On Sun, 2013-07-28 at 13:37 -0400, Jim Giner wrote:

> On 7/28/2013 1:26 PM, Larry Garfield wrote:
> > On 07/28/2013 12:14 PM, iccsi wrote:
> >> <form action="action.php" method="post">
> >> <p>Your name: <input type="text" name="name" /></p>
> >> <p>Your age: <input type="text" name="age" /></p>
> >> <p><input type="submit" /></p>
> >> </form>In the PHP tutorial manual, it says that we can have post
> >> action to the form itself just like above coding.I would like to know
> >> in the real projects, can we have action to the same PHP file, since
> >> that we only need have one filebut not 2 files foe POST request,Your
> >> help and information is great appreciated,regards,Iccsi,
> >
> > "Real" projects to all kinds of things.  Which is best depends on who
> > you ask. :-)
> >
> > I would argue that there's 3 "good" approaches, both of which are viable:
> >
> > 1) Define your form abstractly via an API, and have the API detect the
> > presence of POST request and then process the form after it's built.
> > That means you do submit back to the same URL.  (Drupal 7 and earlier do
> > this.)
> >
> > 2) Put 2 separate request handlers / controllers at the same path, one
> > for GET and one for POST.  So you submit back to the same URL but an
> > entirely different piece of code responds to it.  (This requires a good
> > routing system that can differentiate between GET and POST.)
> >
> > 3) Every form is defined as its own object somewhere with a unique ID.
> > All forms post to the same URL but include the form ID.  Code at that
> > URL looks up the form object by ID and maps the submitted data to it to
> > know what to do with it.
> >
> > Note that in all 3 cases you're defining a form via an API of some
> > kind.  You are not writing form tags yourself.  Don't do that. Ever.  I
> > promise you that you will have a security hole or six if you do.  Use a
> > good form handling API for building forms.  That's what good "Real"
> > projects do.  There are a lot out there.  Most fullstack frameworks or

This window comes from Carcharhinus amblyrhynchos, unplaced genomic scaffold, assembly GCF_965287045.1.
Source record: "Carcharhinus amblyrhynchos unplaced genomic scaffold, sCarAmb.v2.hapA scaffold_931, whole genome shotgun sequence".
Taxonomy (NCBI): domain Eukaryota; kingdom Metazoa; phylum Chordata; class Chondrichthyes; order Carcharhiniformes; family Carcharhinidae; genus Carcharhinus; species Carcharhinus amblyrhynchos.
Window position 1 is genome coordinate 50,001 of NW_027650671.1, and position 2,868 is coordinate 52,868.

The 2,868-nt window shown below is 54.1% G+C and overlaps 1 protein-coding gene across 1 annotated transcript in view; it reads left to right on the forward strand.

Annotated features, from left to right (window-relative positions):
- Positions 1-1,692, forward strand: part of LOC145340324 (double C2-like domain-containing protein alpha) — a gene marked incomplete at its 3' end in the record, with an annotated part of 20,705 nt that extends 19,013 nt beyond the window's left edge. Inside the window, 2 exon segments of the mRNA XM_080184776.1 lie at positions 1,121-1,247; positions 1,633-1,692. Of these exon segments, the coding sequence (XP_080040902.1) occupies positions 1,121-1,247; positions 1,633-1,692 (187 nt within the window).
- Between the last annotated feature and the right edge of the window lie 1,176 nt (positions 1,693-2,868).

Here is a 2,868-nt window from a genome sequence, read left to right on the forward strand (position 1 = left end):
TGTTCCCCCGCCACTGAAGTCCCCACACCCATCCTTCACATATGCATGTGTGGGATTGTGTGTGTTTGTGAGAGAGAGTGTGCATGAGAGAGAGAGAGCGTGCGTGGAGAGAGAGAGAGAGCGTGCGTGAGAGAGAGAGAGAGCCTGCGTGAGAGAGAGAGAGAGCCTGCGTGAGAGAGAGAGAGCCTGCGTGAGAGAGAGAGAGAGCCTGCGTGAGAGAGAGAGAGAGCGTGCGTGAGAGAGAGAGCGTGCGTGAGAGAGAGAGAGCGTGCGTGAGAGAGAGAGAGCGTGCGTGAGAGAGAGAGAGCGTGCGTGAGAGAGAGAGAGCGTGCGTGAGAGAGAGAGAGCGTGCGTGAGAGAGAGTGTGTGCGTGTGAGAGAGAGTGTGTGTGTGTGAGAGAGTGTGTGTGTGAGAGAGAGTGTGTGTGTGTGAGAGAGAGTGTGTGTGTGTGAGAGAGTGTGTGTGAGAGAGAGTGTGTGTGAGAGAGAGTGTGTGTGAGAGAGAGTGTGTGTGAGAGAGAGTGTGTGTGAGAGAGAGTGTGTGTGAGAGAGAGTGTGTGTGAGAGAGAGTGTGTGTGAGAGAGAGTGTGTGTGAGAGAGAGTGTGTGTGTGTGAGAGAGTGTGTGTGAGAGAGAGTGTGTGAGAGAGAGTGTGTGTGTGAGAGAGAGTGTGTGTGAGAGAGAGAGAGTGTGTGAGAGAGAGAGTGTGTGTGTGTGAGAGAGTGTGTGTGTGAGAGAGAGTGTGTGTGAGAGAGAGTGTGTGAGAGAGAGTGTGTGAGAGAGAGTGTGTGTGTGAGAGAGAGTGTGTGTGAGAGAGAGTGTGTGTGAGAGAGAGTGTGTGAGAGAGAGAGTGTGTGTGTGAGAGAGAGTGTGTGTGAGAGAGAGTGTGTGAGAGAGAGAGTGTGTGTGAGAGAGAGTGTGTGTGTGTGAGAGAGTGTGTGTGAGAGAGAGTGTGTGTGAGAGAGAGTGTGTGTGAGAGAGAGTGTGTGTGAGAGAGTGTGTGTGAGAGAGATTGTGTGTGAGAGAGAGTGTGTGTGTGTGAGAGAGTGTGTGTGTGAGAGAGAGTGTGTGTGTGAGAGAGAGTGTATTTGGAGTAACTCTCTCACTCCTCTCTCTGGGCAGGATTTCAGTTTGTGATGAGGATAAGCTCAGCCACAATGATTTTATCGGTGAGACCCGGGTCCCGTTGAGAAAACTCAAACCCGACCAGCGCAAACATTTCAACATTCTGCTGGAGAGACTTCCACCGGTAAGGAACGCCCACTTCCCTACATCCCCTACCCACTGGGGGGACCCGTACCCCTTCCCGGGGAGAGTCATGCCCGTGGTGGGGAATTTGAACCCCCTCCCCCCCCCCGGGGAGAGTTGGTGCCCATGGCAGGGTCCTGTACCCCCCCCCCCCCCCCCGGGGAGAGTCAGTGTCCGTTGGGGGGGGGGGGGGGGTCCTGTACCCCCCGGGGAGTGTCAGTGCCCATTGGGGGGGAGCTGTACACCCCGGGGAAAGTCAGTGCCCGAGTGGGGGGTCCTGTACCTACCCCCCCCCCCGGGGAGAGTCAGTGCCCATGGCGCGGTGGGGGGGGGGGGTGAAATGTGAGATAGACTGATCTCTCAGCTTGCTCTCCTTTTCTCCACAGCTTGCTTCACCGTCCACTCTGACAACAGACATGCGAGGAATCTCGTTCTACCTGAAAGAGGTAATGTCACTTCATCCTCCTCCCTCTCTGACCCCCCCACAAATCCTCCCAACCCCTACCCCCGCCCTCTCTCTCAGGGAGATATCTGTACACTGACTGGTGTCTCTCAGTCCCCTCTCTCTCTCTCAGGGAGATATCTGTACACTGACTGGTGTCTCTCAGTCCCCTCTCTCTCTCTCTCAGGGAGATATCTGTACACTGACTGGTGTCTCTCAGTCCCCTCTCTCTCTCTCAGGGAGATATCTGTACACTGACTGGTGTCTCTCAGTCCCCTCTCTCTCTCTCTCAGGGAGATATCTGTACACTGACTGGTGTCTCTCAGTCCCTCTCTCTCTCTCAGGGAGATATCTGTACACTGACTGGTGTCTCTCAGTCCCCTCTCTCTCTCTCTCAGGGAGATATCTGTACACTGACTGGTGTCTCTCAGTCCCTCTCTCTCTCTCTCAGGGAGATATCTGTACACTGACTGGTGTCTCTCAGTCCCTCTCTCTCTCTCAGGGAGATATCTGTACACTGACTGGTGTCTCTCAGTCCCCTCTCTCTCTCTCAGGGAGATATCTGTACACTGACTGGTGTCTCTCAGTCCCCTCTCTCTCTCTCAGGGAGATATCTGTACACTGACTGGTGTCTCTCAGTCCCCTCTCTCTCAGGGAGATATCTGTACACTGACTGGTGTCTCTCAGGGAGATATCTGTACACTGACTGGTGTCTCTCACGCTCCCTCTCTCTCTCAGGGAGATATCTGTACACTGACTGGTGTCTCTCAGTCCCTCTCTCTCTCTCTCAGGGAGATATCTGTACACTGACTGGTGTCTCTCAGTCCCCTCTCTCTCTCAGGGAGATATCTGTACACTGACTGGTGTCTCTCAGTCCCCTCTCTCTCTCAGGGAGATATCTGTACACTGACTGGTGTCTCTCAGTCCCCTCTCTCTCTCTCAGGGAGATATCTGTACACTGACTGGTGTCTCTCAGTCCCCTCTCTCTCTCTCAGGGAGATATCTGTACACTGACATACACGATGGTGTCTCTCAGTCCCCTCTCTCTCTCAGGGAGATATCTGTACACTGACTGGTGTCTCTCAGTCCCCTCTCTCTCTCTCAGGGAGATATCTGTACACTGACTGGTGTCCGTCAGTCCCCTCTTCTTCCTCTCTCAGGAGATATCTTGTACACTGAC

> > CMSes have one built in (I know Drupal and Code Ignighter do, although
> > they're quite different), and there are reasonably stand-alone
> > components available in both Symfony2 Components and Zend Framework.
> > Please don't write your own.  There are too many good ones (and even
> > more bad ones, of course) already out there that have been security
> > hardened.
> >
> > --Larry Garfield
> Never write your own form?  I'm guilty - oh, so guilty.  What exactly is 
> a 'security hardened' form?
> IN answer to OP - yes you can use a single script to handle your from 
> return.  I do that too!  I start by recognizing my first time thru and 
> send out a form/page.  I process the submit back from that page, doing 
> something based on the label of the submit button that I detect.  I may 
> then do some more processing and produce a newer version of the same 
> form/page and repeat.  Or I may end it all at that point.  Depends on 
> what the overall appl is doing.
> And now I'll watch and see how much I'm doing wrong.

I don't think there's anything inherently wrong with writing your own
form processing code, as long as you understand what's going on. Many
frameworks do make this a lot easier though, but sometimes I find it
encourages you to ignore some of the details (like security) because you
"know" the framework handles that stuff.

I would say code forms on your own first, as a learning experience, then
use frameworks once you know what you're doing.


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